I do not lament the years I spent “praying the gay away”, it’s just a part of my story and it drew me closer to God because I knew He knew the answer to my dilemma. He understood my cry’s, He understands them today. Is OSA the goal? No, there is not a superior orientation, it’s just “is what it is”.
    He doesn’t look down on me, He fully understands and knows my story. Do I wish I had begun and ended OSA? Sure, Jesus was and that fits better into His plans for our lives-for perhaps marriage and procreation. But I’ve embraced my SSA and God did redeem it for His glory because I believe I am a better man because of it. The struggle drove me to His cross in so many ways, a stronger relationship with Him.
    Can I revel in the beauty of the male physique? I think so, and He understands why I feel that way. Do I wish I had the same excitement for women? Sure. They too are marvelous and wonderfully made creations, and I am extremely attracted to my wife-the only woman I have ever been attracted to or ever will be on this planet. But I can rest in Him that He can take my brokenness and pain and suffering and turn it into a miracle. He is bringing clarity and wholeness to me and my SSA in ways I never thought possible!

    • Whether God made me attracted to men or with some proclivity toward that sexual orientation, or some combination of both, I do confidently feel “wonderfully made” regardless. He’s certainly used my orientation for abounding good, no question. Thanks for sharing some of your own story as a married guy, Michael. Always eager to hear from other perspectives amongst this diverse spectrum of a community.

      • Thanks Tom! You are doing such an amazing work of God! I will receive your fearfully and wonderfully made concept and try to apply it.

  • So I came across this website by complete accident a couple days ago while searching for something on a completely different topic. As a SSA teenager I have searched often for answers on how to reconcile my Christianity with my sexuality, but had never come across this site. So when unexpectedly I find this article above I was compelled to immediately falls to my knees and thank God for answering the questions I have struggled with for years. The Lord truly works in strange and unique ways.
    There is something so incredibly brave to be able to stare your sexuality, or really any part of our ever-defective make-ups, and say that while I am not proud of it, I am not ashamed of it. I know my sexuality was not a choice, so to me I can’t fathom why I would try pray it away.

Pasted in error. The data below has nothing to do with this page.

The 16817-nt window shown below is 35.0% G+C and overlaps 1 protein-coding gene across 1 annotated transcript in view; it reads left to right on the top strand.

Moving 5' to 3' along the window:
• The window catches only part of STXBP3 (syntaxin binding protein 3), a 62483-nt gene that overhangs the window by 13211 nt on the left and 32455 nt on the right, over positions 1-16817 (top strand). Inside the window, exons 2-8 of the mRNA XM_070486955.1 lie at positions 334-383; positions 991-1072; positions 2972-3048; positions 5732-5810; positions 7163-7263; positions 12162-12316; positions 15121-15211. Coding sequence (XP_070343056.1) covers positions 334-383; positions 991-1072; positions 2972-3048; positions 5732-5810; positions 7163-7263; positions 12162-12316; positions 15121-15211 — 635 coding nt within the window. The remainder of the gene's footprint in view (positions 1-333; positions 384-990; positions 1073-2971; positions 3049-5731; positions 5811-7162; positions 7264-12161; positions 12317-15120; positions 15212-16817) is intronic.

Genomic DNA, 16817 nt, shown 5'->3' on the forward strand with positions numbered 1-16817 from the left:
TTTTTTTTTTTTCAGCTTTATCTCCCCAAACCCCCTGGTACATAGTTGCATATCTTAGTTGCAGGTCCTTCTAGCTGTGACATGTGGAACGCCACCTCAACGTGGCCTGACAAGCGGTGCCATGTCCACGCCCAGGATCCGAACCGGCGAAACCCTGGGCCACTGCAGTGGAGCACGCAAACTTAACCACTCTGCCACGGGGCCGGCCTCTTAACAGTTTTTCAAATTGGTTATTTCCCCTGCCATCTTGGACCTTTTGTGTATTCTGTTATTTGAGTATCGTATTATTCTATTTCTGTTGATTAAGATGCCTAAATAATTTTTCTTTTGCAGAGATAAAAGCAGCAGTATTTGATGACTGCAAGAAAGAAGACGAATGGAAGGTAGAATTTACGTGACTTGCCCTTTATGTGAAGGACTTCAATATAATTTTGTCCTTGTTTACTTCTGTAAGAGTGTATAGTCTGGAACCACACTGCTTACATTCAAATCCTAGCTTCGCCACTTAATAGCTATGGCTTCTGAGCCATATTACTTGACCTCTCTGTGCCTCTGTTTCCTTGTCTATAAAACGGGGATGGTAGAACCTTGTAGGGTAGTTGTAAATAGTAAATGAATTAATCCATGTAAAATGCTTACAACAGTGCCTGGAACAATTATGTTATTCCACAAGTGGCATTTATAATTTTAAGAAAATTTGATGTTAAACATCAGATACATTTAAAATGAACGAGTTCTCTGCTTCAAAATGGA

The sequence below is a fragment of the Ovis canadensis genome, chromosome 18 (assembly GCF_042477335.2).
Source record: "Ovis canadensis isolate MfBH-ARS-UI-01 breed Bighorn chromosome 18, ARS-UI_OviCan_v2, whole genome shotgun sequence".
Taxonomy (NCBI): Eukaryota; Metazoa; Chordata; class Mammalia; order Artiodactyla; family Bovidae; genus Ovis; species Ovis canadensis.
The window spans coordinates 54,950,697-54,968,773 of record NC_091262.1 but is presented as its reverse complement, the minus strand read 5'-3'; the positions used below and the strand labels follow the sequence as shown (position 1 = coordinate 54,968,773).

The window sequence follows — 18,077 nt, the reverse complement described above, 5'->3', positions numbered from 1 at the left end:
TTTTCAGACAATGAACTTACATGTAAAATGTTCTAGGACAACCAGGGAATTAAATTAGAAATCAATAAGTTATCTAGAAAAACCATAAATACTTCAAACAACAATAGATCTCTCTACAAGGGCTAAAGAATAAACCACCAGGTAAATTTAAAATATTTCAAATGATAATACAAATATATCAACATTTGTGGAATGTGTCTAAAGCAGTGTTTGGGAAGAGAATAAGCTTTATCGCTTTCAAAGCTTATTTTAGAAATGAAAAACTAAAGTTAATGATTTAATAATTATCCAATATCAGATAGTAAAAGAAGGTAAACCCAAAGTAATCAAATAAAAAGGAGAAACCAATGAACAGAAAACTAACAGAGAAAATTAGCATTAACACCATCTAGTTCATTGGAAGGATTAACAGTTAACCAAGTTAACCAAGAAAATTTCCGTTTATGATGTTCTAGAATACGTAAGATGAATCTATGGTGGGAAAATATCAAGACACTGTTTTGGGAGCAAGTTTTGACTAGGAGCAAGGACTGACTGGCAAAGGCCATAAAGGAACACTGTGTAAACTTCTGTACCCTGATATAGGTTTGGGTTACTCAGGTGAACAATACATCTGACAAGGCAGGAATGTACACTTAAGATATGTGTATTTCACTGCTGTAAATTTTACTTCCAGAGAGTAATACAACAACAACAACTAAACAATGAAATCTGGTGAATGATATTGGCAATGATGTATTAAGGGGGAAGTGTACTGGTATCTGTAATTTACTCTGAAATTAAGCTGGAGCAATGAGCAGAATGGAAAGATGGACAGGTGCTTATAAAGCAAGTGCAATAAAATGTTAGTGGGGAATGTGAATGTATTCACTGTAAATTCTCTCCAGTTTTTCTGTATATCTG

I truly cannot express my gratitude to you Tom, and all of the other YOB bloggers, for the amazing content and laughs I have had in the last 72 hours. I started listening to the podcasts, and I never have I laughed at such serious topics. Normally gay guys can be a little pretensious, but your combination of personality and topic is just too good.
    Anyways I guess that was my small way of introducing myself and thanking everyone, include you commenters, for all the great insight.

    • So glad you found us, Lucas! There’s always room here for one more. I hope our blog, podcast, and community bless you in the journey. Thanks for sharing a little of your story here, and feel free to share more as you feel led! Blessings, brother.

  • I love this, Tom. So honest and raw, but also so full of hope. Its tempting when people are struggling to simply spout scripture at them like “all things work for your good.” And yes, it is true. But we mourn with those who mourn. That’s the beauty of this brotherhood, we no longer have to mourn alone. We no longer have to journey through the unknown alone. We find we aren’t alone in our questions, our doubts, or our wrestling with God. God uses our afflictions to help us comfort those suffering similarly. I’m sad to see you have to walk this journey with your health, but I am grateful you have already experienced ways in which it has deepened your faith and enhanced your ability to minister to others.

    • Indeed, we no longer have to mourn alone. Have felt that brotherhood on so many levels. Such a beautiful thing for which I am forever grateful. Grateful for you and all the others, Aaron, for walking with me on my new health journey.

  • Thank you for sharing, brother. Considering how I was made has been a long time inner debate — my sexuality, my gender, my body, my own illnesses. I’ve had to consider God’s care and handiwork in all of it. It’s a difficult conversation and journey and it’s not one we typically choose to take. But it can bring much of it if we follow through with it. Praying for you on your journey, brother.

    • I definitely want to continue processing my autoimmune disease, along with my sexuality and disconnected sense of masculinity, again and again, both with God and others, never again letting it rot and fester under a rug or bed or deep dark cavern. So grateful for you as a precious outlet for such processing! Much love, Dean.

  • I hear you Tom! I myself have question myself on why God made me the way He did. Over the years I have resorted to 2 Corinthians 12 were Paul talks about his thron in the flesh. We don’t know what his thorn was and I don’t want to make any assumptions but in verse 9 it “My grace is all you need, My power works best in weakness.” I think of our struggles weather sexuality or mental, God can still use it in ways to bring others to Him. I think there is alot of beauty in that!

    • I come back to that passage again and again in my journey, Lee. God absolutely has used my struggles for His glory, whether to point myself back to my reliance on Him, ultimately, and to connect deeply with others in their faith journeys, too. Not super grateful for the thorn itself, but I’d be blind and ignorant and honestly prideful not to admit the goodness that continually flows from it.